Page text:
Vail Novice Mother: Closing day opens new world for toddler | VailDaily.com
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Vail Novice Mother: Closing day opens new world for toddler

Genevieve Coffey
Novice Mother

VAIL, Colorado –People have been asking us when we’re going to put The Kid on skis, pretty much since she was in utero. To be honest, we haven’t given it much thought. Aside from the fact that there is neither boot nor plank small enough to fit The Kid’s tiny proportions, it seemed ridiculous to invest in this equipment when she’ll only have outgrown its usefulness in a matter of weeks. Instead, it made sense to encourage her more immediate goals. Walking, for example. Or, more recently, keeping her clothes on in public.

But then, the opportunity presented itself in a pair of hand-me-down K2s.

They were on loan from a friend who in turn acquired them from a neighbor, but beyond that their ancestry is impossible to trace. There was something of the old dog-eared paperback about them: passed from hand to hand over the years, battered by use but still sound enough for another go. A pair of rear-entry boots completed the set, and I thought … why not?



I recruited The Kid’s grandparents since her father was traveling for work. Between the three of us, we managed to tow everything necessary to make this first ski day memorable: two pairs of skis (hers and mine), one pair toddler ski boots, two digital cameras, one tube SPF 70, one pair of heavy mittens in case the glaring sun turned into a squall, one extra layer, one 8-ounce SIGG water bottle featuring special kid-friendly graphics, one set of snacks reserved for nourishment, another set of snacks reserved for bribery, three dry diapers and related accessories, and one 25-pound toddler.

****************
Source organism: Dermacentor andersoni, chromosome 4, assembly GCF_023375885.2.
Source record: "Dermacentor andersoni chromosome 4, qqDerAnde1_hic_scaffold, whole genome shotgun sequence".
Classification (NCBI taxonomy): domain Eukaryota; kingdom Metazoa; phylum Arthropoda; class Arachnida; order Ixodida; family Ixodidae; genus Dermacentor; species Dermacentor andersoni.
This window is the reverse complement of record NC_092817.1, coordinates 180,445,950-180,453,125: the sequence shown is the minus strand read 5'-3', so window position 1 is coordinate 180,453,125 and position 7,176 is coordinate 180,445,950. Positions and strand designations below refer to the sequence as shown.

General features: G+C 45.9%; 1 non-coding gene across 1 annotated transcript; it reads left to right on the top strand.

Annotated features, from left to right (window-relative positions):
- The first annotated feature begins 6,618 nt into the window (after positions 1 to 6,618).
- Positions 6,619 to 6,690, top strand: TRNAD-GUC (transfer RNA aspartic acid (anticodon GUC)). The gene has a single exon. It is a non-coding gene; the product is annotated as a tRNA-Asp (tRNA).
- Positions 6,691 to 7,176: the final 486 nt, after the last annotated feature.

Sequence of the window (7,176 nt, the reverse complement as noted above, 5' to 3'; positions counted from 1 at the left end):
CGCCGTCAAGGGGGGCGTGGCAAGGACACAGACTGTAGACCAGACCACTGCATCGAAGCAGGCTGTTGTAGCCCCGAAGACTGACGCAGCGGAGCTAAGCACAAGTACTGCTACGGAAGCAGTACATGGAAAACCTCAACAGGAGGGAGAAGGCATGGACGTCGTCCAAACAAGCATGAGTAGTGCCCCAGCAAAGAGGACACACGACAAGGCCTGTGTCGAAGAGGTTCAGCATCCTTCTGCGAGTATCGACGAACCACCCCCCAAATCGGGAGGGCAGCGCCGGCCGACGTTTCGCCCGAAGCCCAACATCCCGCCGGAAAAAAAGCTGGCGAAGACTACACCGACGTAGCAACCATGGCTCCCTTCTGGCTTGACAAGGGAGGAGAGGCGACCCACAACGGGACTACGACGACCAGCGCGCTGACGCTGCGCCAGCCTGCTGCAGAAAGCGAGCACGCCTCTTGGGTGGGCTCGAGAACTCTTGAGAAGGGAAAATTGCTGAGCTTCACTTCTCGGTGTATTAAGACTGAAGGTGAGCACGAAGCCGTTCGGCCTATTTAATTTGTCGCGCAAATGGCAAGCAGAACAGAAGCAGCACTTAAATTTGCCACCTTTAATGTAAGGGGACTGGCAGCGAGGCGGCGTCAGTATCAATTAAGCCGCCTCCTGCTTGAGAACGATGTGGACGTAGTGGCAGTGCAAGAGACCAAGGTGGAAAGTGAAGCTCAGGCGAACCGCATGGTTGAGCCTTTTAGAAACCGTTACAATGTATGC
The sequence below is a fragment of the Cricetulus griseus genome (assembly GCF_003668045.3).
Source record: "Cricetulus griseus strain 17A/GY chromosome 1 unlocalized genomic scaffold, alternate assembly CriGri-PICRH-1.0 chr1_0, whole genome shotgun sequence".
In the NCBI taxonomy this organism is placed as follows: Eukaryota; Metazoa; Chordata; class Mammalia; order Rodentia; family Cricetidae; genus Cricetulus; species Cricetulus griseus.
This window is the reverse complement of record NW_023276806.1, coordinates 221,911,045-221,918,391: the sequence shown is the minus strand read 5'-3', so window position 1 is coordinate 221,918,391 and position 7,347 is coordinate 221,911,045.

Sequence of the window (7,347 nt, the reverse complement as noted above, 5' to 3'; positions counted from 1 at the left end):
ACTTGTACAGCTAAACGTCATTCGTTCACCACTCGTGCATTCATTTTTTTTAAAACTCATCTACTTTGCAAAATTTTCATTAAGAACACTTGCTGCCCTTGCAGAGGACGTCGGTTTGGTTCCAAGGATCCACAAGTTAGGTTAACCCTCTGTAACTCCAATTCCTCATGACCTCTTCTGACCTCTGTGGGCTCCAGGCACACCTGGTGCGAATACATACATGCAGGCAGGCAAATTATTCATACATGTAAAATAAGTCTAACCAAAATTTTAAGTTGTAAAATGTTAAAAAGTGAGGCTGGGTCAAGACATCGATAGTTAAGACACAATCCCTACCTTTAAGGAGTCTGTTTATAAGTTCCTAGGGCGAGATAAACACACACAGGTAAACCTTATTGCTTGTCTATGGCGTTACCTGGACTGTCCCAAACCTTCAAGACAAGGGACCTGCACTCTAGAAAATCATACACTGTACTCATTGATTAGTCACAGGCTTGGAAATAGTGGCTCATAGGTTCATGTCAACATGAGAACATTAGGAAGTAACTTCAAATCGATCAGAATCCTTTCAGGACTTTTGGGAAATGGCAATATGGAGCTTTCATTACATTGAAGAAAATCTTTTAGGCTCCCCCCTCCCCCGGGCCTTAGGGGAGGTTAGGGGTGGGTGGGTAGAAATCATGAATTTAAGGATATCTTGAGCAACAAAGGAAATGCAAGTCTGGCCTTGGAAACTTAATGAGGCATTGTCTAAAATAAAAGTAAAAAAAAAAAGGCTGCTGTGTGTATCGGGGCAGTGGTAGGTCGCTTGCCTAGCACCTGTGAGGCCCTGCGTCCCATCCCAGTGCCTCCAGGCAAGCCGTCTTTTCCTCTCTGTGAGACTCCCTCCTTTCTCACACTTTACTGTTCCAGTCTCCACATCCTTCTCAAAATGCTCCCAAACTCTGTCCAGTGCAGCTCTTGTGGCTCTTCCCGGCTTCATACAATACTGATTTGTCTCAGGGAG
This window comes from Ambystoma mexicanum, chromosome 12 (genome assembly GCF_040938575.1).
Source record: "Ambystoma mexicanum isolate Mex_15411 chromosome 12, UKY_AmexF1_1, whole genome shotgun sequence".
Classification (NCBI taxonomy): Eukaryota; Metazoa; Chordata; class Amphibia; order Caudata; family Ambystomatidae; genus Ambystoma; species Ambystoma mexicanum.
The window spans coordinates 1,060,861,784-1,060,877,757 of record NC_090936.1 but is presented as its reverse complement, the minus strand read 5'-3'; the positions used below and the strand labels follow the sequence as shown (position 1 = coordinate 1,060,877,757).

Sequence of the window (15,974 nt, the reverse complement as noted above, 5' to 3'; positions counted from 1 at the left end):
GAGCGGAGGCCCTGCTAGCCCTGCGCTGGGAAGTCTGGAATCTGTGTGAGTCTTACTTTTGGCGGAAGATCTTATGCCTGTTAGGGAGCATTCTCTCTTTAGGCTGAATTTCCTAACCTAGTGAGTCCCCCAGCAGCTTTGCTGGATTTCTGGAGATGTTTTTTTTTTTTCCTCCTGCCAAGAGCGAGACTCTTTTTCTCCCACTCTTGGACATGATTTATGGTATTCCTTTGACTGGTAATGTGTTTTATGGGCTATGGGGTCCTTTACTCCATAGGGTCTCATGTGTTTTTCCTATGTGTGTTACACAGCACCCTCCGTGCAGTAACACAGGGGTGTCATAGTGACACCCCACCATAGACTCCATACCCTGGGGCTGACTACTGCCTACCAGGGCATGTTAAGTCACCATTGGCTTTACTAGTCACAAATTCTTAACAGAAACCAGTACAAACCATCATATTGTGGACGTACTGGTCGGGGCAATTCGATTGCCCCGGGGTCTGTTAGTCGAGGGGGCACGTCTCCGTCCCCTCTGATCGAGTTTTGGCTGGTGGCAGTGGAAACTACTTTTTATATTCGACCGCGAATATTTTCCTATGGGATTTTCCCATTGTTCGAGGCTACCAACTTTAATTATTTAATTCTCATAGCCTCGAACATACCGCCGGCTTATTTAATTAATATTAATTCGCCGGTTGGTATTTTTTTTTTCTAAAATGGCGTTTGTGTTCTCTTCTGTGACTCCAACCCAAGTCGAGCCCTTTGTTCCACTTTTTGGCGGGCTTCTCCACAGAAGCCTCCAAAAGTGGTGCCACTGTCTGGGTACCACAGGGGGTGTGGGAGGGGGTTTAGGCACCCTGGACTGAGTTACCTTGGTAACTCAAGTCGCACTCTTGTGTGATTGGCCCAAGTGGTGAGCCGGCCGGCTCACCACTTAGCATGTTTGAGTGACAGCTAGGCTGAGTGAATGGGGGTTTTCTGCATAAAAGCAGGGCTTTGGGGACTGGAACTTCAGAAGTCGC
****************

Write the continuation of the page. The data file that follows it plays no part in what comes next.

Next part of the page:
I deposited it all in a heap at the bottom of the magic carpet and pulled out the boots. They were about two sizes too big for The Kid, not to mention the fact that – as far as footwear tends to go – they likely seemed bizarre and rather senseless to her. Still, I exerted far less effort in getting them on than I’d expected, and she proceeded to galumph about to her heart’s content. The Kid has always been, after all, an exultant galumpher.



I expected a little more resistance with the skis. They went on all right, but when I looked up at my daughter to celebrate this small victory I was met with a skeptical frown. What in the name of all things right and rational in the world did I think I was doing?

“Trust me,” I said. “You’re gonna love this.”

I hoped I was right.



We started at the flat base of Golden Peak’s magic carpet, first by shuffling our skis in the snow. I held her hand, and then I didn’t, and she made slow progress into my waiting arms. I pulled her – and then I gently pushed her – on the flats so that she could get an idea of the slippery sensation created by her skis. Then we took the carpet to the top of the hill.

She wasn’t strong enough to stand up against the forces of speed produced by the bunny hill’s tiny incline. There was no way she could understand how to adjust her stance or distribute her weight in order to accommodate gravity’s tug on her little body. But as I positioned her between my legs and grasped her under the arms, and then as I plowed a slow straight run to the base of the carpet and her waving grandparents, I heard a lone squeal. Was it a good cry, or one of abject terror? Had I already damaged her opinion of the sport by exposing her too early? After we stopped, I took a peek at the footage from Grandpa’s digital camera and saw a fixed and decisive expression on The Kid’s face.

She was beaming.

And when we reached the bottom? She said the one thing that we’d all been secretly hoping she would say: Again.

Genevieve Coffey is The Wife.


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